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Sous chef?

post #1 of 11
Thread Starter 
Hi there,

I am a recent promotee to this position :) I was curious if anyone has any input or suggestions on what is expected at least in a broad term from you as a chef from your sous chef. I just want to make this acclimation a good one, I have never been on a line where there was a Chef or Sous Chef, I'm mostly familiar with diners and truck stop cooking so this is a big oppertunity and I don't want to blow it!

Any help, advice, so on would be much appreciated.

Thank you! :smoking:
post #2 of 11
Umm, first we gotta go back to what a cook is. Simple really, a cook is someone who cooks or works with food. A Chef is a manager, and a Sous Chef, (Sous = French for "under" or "lower") is someone who should be the Chef's right-hand man.

Couple of words most abused in the English language: Dude, sweet, and Chef. Most people you talk to day are confused as to what a Chef really is, just a dude in a floppy white hat with a sweet job making food. Think of it as a "Double-plus-good Newspeak word for "Cook".

Now we get to Sous Chef: If the majority of John Q. Public is confused as what "Chef" means, then they're totally lost as to what "Sous Chef" is. In the broadest sense of the word, it still means the Chef's right hand man, and also an entry level postion in managament, which means the ol' Sous gets paid a monthly salary and gets worked to the maximum.
...."This whole reality thing is really not what I expected it would be"......
...."This whole reality thing is really not what I expected it would be"......
post #3 of 11
I could sit here and write page upon page of what a Sous Chef should do and know, but I think I can simpifiy it pretty easily. As foodpump said, you are the Chef's right hand man. That means taking care of the day to day BS so that the Chef can focus on the big picture. It's your responsibility to make sure the kitchen is running properly. That may mean you are dishdogging it one minute, cooking on the line the next, and then running over to prep to help him out of the weeds. You must know every aspect of your kitchen and be able to work an area at a moments notice, and do it better than anyone else in the kitchen. You must also be able to train and coach your cooks. In other words, you must be able to run that kitchen as effectively as the Chef so that he doesn't have to worry about the day to day stuff.
post #4 of 11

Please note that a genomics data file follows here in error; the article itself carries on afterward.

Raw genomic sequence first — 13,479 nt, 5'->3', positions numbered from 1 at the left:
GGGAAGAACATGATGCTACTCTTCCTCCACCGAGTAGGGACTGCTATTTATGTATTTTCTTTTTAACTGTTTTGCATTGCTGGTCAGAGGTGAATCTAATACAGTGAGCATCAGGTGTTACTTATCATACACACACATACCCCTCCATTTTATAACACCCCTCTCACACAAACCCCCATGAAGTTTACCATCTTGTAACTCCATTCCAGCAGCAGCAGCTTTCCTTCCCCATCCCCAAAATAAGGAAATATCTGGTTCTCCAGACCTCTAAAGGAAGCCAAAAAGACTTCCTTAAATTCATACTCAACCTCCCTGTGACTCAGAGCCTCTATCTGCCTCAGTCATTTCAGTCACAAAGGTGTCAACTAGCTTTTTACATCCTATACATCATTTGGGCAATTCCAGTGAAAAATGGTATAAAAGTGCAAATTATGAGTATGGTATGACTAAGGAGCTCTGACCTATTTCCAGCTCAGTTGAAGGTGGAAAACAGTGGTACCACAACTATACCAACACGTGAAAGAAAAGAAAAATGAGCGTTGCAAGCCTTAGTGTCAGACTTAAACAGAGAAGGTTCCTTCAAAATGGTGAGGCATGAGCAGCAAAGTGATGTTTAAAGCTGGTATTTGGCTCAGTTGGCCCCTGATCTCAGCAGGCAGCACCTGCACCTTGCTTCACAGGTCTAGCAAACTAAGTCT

After hiring,firing and seeing sous-chef's move up the ladder to bigger and better things it is my opinion that I could not function without the drive and intellegence that a good sous-chef provides.being second banana in this ego driven business is not easy.
post #5 of 11
My sous is me when I am not there, which is very rare. He is my eyes and ears. He sees and hears everything. Since he is closer in age to the crew than I am, he can interact with them better than I can. They all view me as , hmmm. More of an authority figure, him, he is more of there buddy.
My life, my choice.....
My life, my choice.....
post #6 of 11
Thread Starter 
Thanks everyone :) Your input is wonderful, thank you again. I started with this company and was transfered to our new restaraunt that is much more 'upscale' than the last one so it's a rather large jump... I'm just nervous so it's great to read what others expect.
post #7 of 11
As mentioned above, you are the chef's right hand man.
You are his eyes and ears when he is not there, not to mention any job duties.

A sous chef is relied heavily by the exec. chef.
My advise to you, is to be the best student possible, don't hesitate to ask lots of questions.

Good Luck!
post #8 of 11
As said above the sous is the chef when the chef is not around, he runs the kitchen, runs his/her *** of etc, etc, etc.

The only thing I would like to add is that a sous chef position is one in which you should be guided by the chef so you can eventually take the mantle of chef on your own someday and somewhere.

Personally I have worked with some of the best chefs in this regard. They leave me the kitchen during busy hours and prep during lulls. I oversee and work at both.
During the other lull times I am at the Chef's side learning the operation side of things.

It is hard and long work, but if it wasn't what would be the point of working in a kitchen. I'd find a desk job somewhere instead.
post #9 of 11
the most important thing, especially when going to a new place, is to earn the kitchen crews respect. you better be able to outwork the crew, be everybody's pal and still demand the professional respect the job needs, in other words you better have the goods or the crew can turn on you. The chef is expecting you to be a strong leader but his devout follower, lol. good luck.
post #10 of 11
On every front line I have worked, there was always two people that worked so well together they didn't even have to speak to eachother. They knew exactly what the other one was thinking. Be that kind of person with your Chef...........Bill
post #11 of 11
As many different notions are there are stars in the sky. It would be entirely possible to have Sous experience at a pretty good restaurant and walk into a place like The French Laundry and be totally lost just trying to handle the prep station, at least for a while.

I think everything depends on the cuisine that's being offered to the customer and whether or not you can cook it. It might be time to hit the books.
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